Cytocell Ltd is a leading provider of innovative DNA screening solutions for detection of human genetic diseases in cytogenetics and cancer, and is part of Oxford Gene Technology whose mission is to provide world-class genetics research solutions. They were keen to tap into expertise at the University to explore the use of screening tools in non-human animals, and embarked on a Knowledge Transfer Partnership with Kent’s School of Biosciences.
Cytocell Ltd were interested in creating screening tools for non-human animals. Previously they had focussed exclusively in products for humans for use in the clinical diagnostic market so a foray into the non-human world was a new venture for the company which would give them access to new markets.
A 30 month Knowledge Transfer Partnership was established between Cytocell Ltd and Professor Griffin and his team from Kent’s School of Biosciences. They provided the company with valuable expertise in bioinformatics, genome sequence searching and preparation of non-human samples.
“The potential for the cattle and pig devices is particularly exciting, not only for the sales that it will bring but also for the opportunity to contribute to the improvement of food production worldwide.”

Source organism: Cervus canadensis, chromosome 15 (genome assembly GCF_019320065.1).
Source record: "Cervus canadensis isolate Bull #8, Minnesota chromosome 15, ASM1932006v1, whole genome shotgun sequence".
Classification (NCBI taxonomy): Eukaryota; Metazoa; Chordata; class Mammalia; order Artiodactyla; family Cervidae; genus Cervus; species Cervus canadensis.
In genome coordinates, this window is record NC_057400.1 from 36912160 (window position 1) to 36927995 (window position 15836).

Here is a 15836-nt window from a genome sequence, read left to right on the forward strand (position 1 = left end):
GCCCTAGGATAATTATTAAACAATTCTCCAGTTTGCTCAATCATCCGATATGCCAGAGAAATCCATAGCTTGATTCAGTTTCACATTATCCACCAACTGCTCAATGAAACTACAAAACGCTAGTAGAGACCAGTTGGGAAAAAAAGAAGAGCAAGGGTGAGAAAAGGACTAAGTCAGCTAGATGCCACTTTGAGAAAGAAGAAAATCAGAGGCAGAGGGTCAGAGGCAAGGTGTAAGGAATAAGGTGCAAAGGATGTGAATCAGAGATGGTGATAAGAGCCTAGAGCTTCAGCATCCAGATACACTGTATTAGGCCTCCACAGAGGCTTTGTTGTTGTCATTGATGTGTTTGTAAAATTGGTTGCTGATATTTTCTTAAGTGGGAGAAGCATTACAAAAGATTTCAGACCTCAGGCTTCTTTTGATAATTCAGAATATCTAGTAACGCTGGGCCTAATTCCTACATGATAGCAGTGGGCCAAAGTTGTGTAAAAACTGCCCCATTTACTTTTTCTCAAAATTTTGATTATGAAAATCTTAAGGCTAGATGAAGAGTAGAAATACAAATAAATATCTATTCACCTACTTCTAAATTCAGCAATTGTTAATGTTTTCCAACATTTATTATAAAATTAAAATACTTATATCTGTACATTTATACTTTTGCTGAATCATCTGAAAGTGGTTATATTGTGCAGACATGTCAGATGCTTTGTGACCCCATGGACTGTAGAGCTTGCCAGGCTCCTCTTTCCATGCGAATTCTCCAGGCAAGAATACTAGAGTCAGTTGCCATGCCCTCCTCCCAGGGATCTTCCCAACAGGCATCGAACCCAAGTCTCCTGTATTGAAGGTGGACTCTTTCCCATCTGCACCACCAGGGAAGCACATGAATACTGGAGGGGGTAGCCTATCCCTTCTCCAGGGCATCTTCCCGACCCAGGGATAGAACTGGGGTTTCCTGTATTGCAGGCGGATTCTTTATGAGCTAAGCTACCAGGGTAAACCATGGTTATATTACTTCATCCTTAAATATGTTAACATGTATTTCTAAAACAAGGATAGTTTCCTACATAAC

Martin Lawrie, Managing Director at Cytocell Ltd
Three new products arose from the project. These included a device for looking for chromosome abnormalities in mice and mouse cell lines; a device for identifying evolutionary rearrangements in birds; and a device to screen for infertility in pigs. A similar device for cattle is also in the development stage. Each of these devices incorporate a set of FISH probes in a variety of different colours which could also be made as individual products.
The new knowledge Cytocell has acquired has enabled them to target previously unfamiliar markets including the farm animal reproduction industry. The partnership is looking forward to future collaborations.
“The relationship with the University of Kent is now a mature and productive one. We have recently supported a BBSRC grant application that will develop it further and will, I am sure, ultimately lead to further products.”